Taking animal tracking to new depths

synthesizing horizontal-vertical movement relationships for four marine predators

Sophie Bestley*, Ian D. Jonsen, Mark A. Hindell, Robert G. Harcourt, Nicholas J. Gales

*Corresponding author for this work

Research output: Contribution to journalArticle

50 Citations (Scopus)
11 Downloads (Pure)


In animal ecology, a question of key interest for aquatic species is how changes in movement behavior are related in the horizontal and vertical dimensions when individuals forage. Alternative theoretical models and inconsistent empirical findings mean that this question remains unresolved. Here we tested expectations by incorporating the vertical dimension (dive information) when predicting switching between movement states ("resident" or "directed") within a state-space model. We integrated telemetry-based tracking and diving data available for four seal species (southern elephant, Weddell, antarctic fur, and crabeater) in East Antarctica. Where possible, we included dive variables derived from the relationships between (1) dive duration and depth (as a measure of effort), and (2) dive duration and the postdive surface interval (as a physiological measure of cost). Our results varied within and across species, but there was a general tendency for the probability of switching into "resident" state to be positively associated with shorter dive durations (for a given depth) and longer postdive surface intervals (for a given dive duration). Our results add to a growing body of literature suggesting that simplistic interpretations of optimal foraging theory based only on horizontal movements do not directly translate into the vertical dimension in dynamic marine environments. Analyses that incorporate at least two dimensions can test more sophisticated models of foraging behavior.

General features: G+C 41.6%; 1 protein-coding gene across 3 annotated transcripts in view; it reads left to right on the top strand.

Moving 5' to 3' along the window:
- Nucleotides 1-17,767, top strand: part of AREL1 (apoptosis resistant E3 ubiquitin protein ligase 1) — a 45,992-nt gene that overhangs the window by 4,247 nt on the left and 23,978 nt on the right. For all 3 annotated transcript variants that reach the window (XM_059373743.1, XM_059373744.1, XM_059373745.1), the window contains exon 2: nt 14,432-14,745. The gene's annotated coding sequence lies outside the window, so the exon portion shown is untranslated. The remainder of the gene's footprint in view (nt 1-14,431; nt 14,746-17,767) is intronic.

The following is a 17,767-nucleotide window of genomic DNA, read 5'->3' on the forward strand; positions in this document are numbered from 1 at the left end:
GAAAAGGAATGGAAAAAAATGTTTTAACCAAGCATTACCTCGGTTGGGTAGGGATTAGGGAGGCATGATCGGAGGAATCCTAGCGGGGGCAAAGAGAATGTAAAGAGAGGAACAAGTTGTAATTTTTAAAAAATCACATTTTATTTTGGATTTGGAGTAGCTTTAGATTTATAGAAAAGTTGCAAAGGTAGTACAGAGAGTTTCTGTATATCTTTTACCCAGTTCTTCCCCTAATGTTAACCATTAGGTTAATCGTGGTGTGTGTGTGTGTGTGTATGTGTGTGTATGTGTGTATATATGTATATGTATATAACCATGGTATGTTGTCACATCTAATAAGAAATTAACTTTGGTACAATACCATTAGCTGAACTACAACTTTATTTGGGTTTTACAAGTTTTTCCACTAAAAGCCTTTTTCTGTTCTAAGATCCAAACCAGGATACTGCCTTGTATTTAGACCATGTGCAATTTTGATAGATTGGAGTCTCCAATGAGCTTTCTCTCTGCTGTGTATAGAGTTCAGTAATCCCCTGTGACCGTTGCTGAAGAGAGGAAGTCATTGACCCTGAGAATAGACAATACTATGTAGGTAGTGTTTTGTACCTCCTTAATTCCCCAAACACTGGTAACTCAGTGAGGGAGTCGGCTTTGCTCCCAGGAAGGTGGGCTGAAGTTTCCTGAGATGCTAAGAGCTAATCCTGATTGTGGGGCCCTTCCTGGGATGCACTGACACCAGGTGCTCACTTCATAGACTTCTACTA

Original languageEnglish
Pages (from-to)417-427
Number of pages11
Issue number2
Publication statusPublished - 1 Feb 2015

Bibliographical note

Version archived for private and non-commercial use with the permission of the author/s and according to publisher conditions. For further rights please contact the publisher.


  • Antarctic fur seal
  • Arctocephalus gazella
  • crabeater seal
  • Lobodon carcinophaga
  • East Antarctic
  • foraging behavior
  • individual movement
  • marine predators
  • satellite tracking
  • southern elephant seal
  • Mirounga leonina
  • state-space model
  • Weddell seal
  • Leptonychotes weddellii

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